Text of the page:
The Mike Yarrow Peace Fellowship is a year-long program, from July 1st to June 30th each year, and begins with an intensive training program for Peace Fellows in the summer. This year, the intensive training section will be online due to COVID-19, and will be referred to as the “Core Training”. Once the academic year begins in September we will switch to online “Elective Trainings”. Both of these are described further below. In addition to the online training, Peace Fellows may benefit from ongoing support from mentors and experienced activists.
The Core Training will cover 3 fundamental elements using 2 learning formats.
First will be Online Video Trainings via Zoom.
On July 23-25, 2021 former civil rights activists who worked with Martin Luther King will train participants in about 10 hours of Kingian Nonviolence (learning from Martin Luther King and the civil rights movement). On August 6-8,2021 another 10 hours will be devoted to Nonviolent Leadership: Personal and Interpersonal Nonviolence.
Second, we will utilize individualized and small group learning to have each MYPF develop his/her/their social change program of choice and to learn about Social Action Nonviolence: Strategic Planning and Campaign Development. Led by experienced non-violence trainers, including the 3 MYPF Directors, the training will give each Peace Fellow a toolkit to help design and shape their own non-violent social change project. The training will also give Peace Fellows the opportunity to meet other activists and build community amongst a group of passionate young organizers. The Core Training will only involve the Peace Fellows, the Directors and guest trainers.
Leadership: Personal and Interpersonal Nonviolence: 8/6-8,2021
To be a good organizer one must develop your leadership potential and learn to “walk the walk” as well as “talk the talk”. In this first section of the Core Training we start with looking at ourselves and how we relate to others. Topics include intersectionality and oppression; “calling out”; community building; how to be a good ally; dealing with conflict; and more.
Kingian Nonviolence: July 23-25, 2021
This year the Peace Fellows will receive 10 hours of training in Kingian Nonviolence that introduces participants to Dr. Martin Luther King, Jr.’s philosophy and strategies of nonviolence.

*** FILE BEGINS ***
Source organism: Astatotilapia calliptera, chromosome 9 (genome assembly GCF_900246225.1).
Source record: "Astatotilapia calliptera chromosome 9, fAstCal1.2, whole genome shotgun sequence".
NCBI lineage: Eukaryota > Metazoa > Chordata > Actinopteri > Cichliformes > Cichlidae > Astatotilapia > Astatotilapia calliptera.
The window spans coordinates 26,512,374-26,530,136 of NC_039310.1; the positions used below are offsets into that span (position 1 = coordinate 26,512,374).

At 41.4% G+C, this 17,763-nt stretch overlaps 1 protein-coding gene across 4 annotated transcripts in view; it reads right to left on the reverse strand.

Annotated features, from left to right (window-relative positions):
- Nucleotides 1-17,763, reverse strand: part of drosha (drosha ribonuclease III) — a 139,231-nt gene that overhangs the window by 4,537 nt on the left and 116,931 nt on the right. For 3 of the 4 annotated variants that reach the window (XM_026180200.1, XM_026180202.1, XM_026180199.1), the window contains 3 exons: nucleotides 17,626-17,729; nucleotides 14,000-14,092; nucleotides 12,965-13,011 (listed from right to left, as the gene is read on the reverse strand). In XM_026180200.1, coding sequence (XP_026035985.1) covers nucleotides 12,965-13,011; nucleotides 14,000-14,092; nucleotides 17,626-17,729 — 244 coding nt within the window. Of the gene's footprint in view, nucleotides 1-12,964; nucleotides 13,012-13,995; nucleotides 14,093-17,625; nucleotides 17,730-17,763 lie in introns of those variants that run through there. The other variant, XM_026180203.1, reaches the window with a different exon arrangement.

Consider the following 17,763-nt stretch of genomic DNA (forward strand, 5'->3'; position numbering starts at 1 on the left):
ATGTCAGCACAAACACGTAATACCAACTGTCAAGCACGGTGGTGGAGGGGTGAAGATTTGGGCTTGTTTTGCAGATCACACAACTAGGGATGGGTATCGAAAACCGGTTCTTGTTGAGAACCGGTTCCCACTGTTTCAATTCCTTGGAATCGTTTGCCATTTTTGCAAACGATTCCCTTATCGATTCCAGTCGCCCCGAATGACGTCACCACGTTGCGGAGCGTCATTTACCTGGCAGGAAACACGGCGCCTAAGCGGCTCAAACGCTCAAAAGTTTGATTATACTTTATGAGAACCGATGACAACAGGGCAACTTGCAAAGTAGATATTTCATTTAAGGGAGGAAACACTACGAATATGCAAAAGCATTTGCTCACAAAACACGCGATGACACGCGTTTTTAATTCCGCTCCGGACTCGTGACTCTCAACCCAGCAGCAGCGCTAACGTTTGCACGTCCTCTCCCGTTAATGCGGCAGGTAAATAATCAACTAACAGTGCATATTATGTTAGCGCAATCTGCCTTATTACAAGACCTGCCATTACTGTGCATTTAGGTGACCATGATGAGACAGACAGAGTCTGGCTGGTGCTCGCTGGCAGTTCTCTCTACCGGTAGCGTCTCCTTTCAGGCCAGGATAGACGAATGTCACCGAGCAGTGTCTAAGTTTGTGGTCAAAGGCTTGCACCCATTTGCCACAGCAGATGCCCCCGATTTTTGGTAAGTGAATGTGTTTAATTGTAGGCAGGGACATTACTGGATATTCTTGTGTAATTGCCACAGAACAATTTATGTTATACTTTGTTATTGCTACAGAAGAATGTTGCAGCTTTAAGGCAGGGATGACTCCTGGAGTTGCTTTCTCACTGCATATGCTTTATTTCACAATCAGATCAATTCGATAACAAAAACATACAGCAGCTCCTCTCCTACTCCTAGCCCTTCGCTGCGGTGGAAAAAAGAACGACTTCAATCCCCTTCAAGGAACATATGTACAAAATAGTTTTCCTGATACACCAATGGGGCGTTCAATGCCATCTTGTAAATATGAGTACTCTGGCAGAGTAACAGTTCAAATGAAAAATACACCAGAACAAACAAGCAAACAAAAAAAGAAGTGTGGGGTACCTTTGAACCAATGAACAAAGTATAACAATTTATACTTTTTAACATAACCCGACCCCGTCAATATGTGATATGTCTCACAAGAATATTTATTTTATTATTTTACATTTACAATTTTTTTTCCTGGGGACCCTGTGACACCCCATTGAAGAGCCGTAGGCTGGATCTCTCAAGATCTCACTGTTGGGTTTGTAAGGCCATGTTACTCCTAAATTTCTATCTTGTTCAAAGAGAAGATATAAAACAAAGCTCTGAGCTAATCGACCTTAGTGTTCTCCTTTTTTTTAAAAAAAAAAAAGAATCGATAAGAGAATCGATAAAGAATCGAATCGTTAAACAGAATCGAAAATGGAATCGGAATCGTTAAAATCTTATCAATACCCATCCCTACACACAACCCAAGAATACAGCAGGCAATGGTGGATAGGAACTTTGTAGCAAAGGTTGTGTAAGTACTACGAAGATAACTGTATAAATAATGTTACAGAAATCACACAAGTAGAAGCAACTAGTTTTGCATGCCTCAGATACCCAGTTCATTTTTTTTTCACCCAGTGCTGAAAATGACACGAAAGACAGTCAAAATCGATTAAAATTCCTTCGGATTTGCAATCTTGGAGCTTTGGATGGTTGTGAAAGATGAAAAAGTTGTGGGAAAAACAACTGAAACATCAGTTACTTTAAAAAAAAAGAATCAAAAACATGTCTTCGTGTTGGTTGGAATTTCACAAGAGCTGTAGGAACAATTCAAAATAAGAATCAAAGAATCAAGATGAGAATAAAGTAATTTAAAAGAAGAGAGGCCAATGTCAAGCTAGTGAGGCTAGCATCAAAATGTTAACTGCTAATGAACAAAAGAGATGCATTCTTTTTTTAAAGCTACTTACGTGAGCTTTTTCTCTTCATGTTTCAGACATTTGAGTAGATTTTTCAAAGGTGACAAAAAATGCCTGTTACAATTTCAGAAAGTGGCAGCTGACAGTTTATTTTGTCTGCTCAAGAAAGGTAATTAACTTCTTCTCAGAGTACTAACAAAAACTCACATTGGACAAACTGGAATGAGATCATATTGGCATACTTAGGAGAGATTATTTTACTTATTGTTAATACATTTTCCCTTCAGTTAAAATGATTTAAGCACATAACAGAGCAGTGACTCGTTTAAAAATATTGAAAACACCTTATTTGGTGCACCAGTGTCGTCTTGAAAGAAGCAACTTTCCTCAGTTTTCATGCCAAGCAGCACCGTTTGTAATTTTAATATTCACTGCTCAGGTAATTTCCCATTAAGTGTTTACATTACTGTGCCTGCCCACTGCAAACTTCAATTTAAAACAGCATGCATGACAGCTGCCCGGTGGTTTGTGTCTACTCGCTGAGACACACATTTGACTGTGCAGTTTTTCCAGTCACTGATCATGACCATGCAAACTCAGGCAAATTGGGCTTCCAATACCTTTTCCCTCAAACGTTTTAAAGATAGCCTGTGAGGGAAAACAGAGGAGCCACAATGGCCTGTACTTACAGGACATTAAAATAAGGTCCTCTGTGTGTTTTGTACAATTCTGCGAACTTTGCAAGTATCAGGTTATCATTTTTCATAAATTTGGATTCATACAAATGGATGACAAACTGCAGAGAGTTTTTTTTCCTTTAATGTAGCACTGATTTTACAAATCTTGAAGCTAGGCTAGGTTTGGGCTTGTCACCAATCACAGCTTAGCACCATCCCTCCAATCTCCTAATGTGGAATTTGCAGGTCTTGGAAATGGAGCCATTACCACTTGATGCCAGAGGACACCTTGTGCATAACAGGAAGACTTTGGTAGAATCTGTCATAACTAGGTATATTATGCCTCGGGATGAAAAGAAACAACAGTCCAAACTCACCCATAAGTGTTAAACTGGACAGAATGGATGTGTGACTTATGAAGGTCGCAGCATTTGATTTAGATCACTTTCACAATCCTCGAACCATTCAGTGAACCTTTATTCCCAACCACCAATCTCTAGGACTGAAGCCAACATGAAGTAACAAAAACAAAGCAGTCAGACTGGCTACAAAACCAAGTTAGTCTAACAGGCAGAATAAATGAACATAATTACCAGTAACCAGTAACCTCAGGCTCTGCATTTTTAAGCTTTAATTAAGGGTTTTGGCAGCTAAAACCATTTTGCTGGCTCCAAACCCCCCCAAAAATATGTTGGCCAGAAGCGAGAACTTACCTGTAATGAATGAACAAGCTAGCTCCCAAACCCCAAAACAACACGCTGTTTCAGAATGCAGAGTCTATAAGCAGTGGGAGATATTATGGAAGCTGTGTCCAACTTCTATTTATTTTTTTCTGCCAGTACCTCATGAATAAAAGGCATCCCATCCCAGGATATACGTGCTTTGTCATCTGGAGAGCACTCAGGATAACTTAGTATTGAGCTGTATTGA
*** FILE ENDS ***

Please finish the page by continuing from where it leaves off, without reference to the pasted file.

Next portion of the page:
Peace Fellows will meet and learn from experienced nonviolence activists and trainers, including: 1) Sherri Bevel, co-founder of the Addie Wyatt Center for Nonviolence Training in Chicago and daughter of James Bevel and Diane Nash, 2 of King’s key leadership circle, and 2) Mary Lou Finley, 1 of the 3 MYPF Co-Directors, who worked with King in Chicago in the Chicago Freedom Movement of the mid-1960’s, the subject of her recent book.
Social Action Nonviolence: Project Development; Strategic Planning and Campaign Development
The final section of the Core Training will utilize individualized and small group learning modalities to work with participants on developing their individual social change projects. Participants will plan their projects in the context of learning an overview of Strategic Planning, Key components include the design of campaigns that recognize the stage a movement is in and plans carefully how to move it forward toward success. This section will cover “MAP: the Movement Action Plan”, detailed in the book “Doing Democracy” by Bill Moyer with Mary Lou Finley, et. al. and will utilize The Path of Most Resistance: A Step-by-Step Guide to Planning Nonviolent Campaigns This curriculum was developed by Ivan Marovic, one of the leaders of Otpor!, the group that nonviolently toppled the genocidal rule of Slobodan Milosevic in Serbia in October 2000, which then served as inspiration for the many nonviolent uprisings in the Arab Spring of 2010.
After the Core Training the Peace Fellows are provided with additional elective online training for the rest of the year. Each Peace Fellow is required to attend at least 3 of the sessions from a wide variety of topics on organizing skills and nonviolent direct action theory. We will poll the Peace Fellows as to the topics of most interest and then develop the programs to meet those with the highest interest.
As an illustration, here is a graph showing topics and levels of interest from the 2019 Peace Fellows.
After the Intensive Training the Peace Fellows are expected to work on their own project or campaign. The program provides ongoing support to the Peace Fellows by hosting Strategy Support Groups and by offering each Peace Fellow 1 or more Mentors of their choice.
Volunteer PAT alumni and other seasoned activists form a pool of Mentors. Each Peace Fellow may choose one or more Mentors, who stays in touch with the Peace Fellow and provides support and guidance to the Peace Fellow as s/he designs and executes his/her chosen project or campaign.